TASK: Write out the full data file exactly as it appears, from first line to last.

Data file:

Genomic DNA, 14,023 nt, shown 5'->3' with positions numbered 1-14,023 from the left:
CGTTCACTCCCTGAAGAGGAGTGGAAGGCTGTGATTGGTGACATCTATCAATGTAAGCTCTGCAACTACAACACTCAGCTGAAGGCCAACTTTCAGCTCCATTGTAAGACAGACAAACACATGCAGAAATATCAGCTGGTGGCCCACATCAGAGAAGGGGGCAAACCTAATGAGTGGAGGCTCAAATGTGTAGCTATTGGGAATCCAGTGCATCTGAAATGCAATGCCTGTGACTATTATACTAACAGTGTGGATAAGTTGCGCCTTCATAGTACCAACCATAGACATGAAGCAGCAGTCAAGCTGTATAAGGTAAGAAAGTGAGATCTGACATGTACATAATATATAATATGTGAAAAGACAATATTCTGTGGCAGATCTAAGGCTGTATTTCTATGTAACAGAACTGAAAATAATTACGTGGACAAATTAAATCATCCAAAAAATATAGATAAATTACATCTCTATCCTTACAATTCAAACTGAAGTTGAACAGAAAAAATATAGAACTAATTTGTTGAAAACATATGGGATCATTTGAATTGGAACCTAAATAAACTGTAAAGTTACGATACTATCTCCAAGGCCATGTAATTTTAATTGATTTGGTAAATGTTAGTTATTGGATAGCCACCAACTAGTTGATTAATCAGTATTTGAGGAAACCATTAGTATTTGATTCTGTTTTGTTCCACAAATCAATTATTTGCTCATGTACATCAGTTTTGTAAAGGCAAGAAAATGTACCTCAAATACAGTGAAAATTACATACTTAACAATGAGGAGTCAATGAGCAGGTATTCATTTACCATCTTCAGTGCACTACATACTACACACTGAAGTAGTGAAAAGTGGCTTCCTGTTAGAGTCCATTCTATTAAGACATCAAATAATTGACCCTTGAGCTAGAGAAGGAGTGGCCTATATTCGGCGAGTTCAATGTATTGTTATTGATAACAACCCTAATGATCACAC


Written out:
Genomic DNA, 14,023 nt, shown 5'->3' with positions numbered 1-14,023 from the left:
CGTTCACTCCCTGAAGAGGAGTGGAAGGCTGTGATTGGTGACATCTATCAATGTAAGCTCTGCAACTACAACACTCAGCTGAAGGCCAACTTTCAGCTCCATTGTAAGACAGACAAACACATGCAGAAATATCAGCTGGTGGCCCACATCAGAGAAGGGGGCAAACCTAATGAGTGGAGGCTCAAATGTGTAGCTATTGGGAATCCAGTGCATCTGAAATGCAATGCCTGTGACTATTATACTAACAGTGTGGATAAGTTGCGCCTTCATAGTACCAACCATAGACATGAAGCAGCAGTCAAGCTGTATAAGGTAAGAAAGTGAGATCTGACATGTACATAATATATAATATGTGAAAAGACAATATTCTGTGGCAGATCTAAGGCTGTATTTCTATGTAACAGAACTGAAAATAATTACGTGGACAAATTAAATCATCCAAAAAATATAGATAAATTACATCTCTATCCTTACAATTCAAACTGAAGTTGAACAGAAAAAATATAGAACTAATTTGTTGAAAACATATGGGATCATTTGAATTGGAACCTAAATAAACTGTAAAGTTACGATACTATCTCCAAGGCCATGTAATTTTAATTGATTTGGTAAATGTTAGTTATTGGATAGCCACCAACTAGTTGATTAATCAGTATTTGAGGAAACCATTAGTATTTGATTCTGTTTTGTTCCACAAATCAATTATTTGCTCATGTACATCAGTTTTGTAAAGGCAAGAAAATGTACCTCAAATACAGTGAAAATTACATACTTAACAATGAGGAGTCAATGAGCAGGTATTCATTTACCATCTTCAGTGCACTACATACTACACACTGAAGTAGTGAAAAGTGGCTTCCTGTTAGAGTCCATTCTATTAAGACATCAAATAATTGACCCTTGAGCTAGAGAAGGAGTGGCCTATATTCGGCGAGTTCAATGTATTGTTATTGATAACAACCCTAATGATCACAC